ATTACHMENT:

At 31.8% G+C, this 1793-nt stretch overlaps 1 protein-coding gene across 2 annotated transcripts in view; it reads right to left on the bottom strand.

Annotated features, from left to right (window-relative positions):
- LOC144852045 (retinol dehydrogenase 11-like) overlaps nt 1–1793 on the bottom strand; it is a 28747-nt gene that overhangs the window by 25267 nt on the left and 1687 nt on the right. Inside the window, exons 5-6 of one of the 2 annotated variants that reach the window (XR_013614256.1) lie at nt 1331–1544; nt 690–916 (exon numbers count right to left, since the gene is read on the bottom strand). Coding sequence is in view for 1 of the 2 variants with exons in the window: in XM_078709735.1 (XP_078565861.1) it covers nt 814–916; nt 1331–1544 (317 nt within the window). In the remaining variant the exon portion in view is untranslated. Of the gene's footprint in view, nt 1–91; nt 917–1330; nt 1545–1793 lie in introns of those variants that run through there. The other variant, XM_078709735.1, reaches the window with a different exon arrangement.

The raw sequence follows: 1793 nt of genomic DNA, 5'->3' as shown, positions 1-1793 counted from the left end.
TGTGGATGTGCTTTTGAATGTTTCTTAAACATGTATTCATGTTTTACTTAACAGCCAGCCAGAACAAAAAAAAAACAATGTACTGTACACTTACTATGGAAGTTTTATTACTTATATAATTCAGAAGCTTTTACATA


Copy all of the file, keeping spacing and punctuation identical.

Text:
At 31.8% G+C, this 1793-nt stretch overlaps 1 protein-coding gene across 2 annotated transcripts in view; it reads right to left on the bottom strand.

Annotated features, from left to right (window-relative positions):
- LOC144852045 (retinol dehydrogenase 11-like) overlaps nt 1–1793 on the bottom strand; it is a 28747-nt gene that overhangs the window by 25267 nt on the left and 1687 nt on the right. Inside the window, exons 5-6 of one of the 2 annotated variants that reach the window (XR_013614256.1) lie at nt 1331–1544; nt 690–916 (exon numbers count right to left, since the gene is read on the bottom strand). Coding sequence is in view for 1 of the 2 variants with exons in the window: in XM_078709735.1 (XP_078565861.1) it covers nt 814–916; nt 1331–1544 (317 nt within the window). In the remaining variant the exon portion in view is untranslated. Of the gene's footprint in view, nt 1–91; nt 917–1330; nt 1545–1793 lie in introns of those variants that run through there. The other variant, XM_078709735.1, reaches the window with a different exon arrangement.

The raw sequence follows: 1793 nt of genomic DNA, 5'->3' as shown, positions 1-1793 counted from the left end.
TGTGGATGTGCTTTTGAATGTTTCTTAAACATGTATTCATGTTTTACTTAACAGCCAGCCAGAACAAAAAAAAAACAATGTACTGTACACTTACTATGGAAGTTTTATTACTTATATAATTCAGAAGCTTTTACATA